Figure 16.

Porous PTFE implanted into surgical bone defect in diabetic rats after 15 days. The defect was filled by fibrous connective tissue with discrete infiltration of mononuclear inflammatory cells and few newly formed bone trabeculae (arrow). The cavities show negative images (asterisk) of the polyethylene, and the soft tissue represents the pore areas (hematoxylin-eosin, magnification ×200).

As a compensatory factor, some therapeutic drugs could be used in association with alloplastic material, such as salmon calcitonin and verapamil. Systemic administration of salmon calcitonin has been widely used in patients with pathologies that affect the bone metabolism, including osteoporosis, osteogenesis imperfect, and Paget’s disease, because of its recognized ability to inhibit bone resorption [8]. For support therapy, the salmon calcitonin can be indicated to treat aggressive cherubism, promoting the inhibition of multinucleated giant cell formation and osteoclastic activity, leading to a regressive process of the disease [16].

Regarding to the verapamil, it is used for treatment of high blood pressure, cardiac arrhythmias, and pectoris angina, as well as it is often indicated for diabetic individuals. Diabetic individuals are great users of this drug. The verapamil, a potent calcium channel blocker, promotes the inhibition of voltage-dependent calcium channel, L-type, reducing the Ca2+ entry into the cells and, consequently, altering their functions. Osteoclast lineages are affected, resulting in the inhibition of bone resorption and, thus, favoring the new bone tissue formation.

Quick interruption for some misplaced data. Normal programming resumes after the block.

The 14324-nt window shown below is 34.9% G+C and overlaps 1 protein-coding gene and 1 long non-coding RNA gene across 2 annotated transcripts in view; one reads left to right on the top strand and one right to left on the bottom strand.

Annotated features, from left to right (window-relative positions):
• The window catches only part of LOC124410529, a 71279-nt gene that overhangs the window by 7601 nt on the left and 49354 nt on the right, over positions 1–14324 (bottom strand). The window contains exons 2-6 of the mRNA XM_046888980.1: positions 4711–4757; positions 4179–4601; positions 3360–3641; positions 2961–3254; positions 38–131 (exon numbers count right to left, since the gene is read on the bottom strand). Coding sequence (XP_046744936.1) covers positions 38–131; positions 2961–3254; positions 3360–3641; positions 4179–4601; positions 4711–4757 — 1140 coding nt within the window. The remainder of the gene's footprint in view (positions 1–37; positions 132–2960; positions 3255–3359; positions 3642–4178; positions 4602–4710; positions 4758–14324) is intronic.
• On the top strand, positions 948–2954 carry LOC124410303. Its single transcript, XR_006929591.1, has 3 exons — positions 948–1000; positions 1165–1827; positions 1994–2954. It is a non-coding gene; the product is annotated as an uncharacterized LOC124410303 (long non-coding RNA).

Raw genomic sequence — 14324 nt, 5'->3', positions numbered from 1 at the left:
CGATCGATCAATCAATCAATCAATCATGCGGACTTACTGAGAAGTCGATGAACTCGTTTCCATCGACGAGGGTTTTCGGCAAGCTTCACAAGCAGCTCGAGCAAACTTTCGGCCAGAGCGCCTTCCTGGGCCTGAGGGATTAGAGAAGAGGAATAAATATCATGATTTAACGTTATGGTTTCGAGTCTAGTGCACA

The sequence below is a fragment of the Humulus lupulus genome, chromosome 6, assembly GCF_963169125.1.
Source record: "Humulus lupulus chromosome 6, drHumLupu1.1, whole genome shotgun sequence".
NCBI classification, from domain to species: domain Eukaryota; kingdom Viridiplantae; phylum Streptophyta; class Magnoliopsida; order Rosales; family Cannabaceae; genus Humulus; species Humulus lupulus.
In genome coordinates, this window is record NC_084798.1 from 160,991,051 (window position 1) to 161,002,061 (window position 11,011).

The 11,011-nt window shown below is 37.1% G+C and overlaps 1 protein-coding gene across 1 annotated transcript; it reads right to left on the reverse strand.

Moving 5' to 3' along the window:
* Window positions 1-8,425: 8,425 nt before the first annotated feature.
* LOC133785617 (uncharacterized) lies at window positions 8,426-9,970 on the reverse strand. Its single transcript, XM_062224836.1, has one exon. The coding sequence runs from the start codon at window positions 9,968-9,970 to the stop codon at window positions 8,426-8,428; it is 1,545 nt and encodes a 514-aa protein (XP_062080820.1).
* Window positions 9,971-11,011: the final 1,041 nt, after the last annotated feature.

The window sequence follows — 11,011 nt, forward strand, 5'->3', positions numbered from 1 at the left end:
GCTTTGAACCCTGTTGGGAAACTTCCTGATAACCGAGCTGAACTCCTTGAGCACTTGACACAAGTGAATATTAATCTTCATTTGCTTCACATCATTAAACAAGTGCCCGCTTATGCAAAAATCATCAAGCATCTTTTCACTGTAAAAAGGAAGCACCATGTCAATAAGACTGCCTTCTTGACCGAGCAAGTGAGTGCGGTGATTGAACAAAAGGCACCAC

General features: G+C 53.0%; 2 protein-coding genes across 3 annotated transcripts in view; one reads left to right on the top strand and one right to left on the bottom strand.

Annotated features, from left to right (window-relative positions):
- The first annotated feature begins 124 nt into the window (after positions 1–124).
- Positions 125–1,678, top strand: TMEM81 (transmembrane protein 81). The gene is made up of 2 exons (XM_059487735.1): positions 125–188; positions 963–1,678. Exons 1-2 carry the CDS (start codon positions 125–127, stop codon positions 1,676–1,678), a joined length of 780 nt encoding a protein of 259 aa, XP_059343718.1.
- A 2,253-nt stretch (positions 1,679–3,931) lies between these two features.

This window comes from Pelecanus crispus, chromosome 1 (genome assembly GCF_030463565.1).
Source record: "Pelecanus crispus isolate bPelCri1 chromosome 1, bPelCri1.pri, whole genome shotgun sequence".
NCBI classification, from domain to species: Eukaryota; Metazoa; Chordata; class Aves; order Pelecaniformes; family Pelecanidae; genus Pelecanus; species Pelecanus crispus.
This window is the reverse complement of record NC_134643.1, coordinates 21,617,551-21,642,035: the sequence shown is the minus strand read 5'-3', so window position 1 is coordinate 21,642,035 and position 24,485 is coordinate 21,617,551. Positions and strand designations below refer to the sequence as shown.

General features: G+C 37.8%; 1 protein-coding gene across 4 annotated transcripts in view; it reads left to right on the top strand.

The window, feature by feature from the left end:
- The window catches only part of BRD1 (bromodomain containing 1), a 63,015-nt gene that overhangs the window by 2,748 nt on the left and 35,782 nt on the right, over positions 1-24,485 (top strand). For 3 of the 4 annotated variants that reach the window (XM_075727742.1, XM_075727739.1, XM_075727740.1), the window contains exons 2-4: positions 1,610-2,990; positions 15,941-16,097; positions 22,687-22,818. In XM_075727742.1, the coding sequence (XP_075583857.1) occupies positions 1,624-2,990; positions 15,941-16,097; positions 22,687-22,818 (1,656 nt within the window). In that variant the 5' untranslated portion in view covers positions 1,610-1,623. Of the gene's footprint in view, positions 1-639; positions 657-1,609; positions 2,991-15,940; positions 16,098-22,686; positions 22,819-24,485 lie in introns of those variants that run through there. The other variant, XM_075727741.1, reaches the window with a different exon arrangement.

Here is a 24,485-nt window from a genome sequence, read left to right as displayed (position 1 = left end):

Some researches demonstrated that the verapamil has influenced the calcium balance in the mineralized tissues. It changes the calcium trophic hormone action, altering the endocrine regulator effect in the bone turnover process, since it acts directly in the inhibition of the osteoclasts activity. On the other hand, the increase of intracellular calcium levels of osteoblast stimulates the IGF-I, IGF-II, and TGF-β production, favoring the bone tissue formation [2, 8].

In addition, implant neovascularization is essential to recruit inflammatory and progenitor cells, initiating the wound healing and/or leading to an exponential formation of new tissues [8, 17]. Thus, researches have suggested an additional bioactive material to the porous polyethylene implant, as mesenchymal stem cells (MSCs) or angiogenic and mitogenic factors, so that they can present synergistic effects and improve the environment and, consequently, the development of desirable tissues in a variety of reconstructive and restorative surgeries.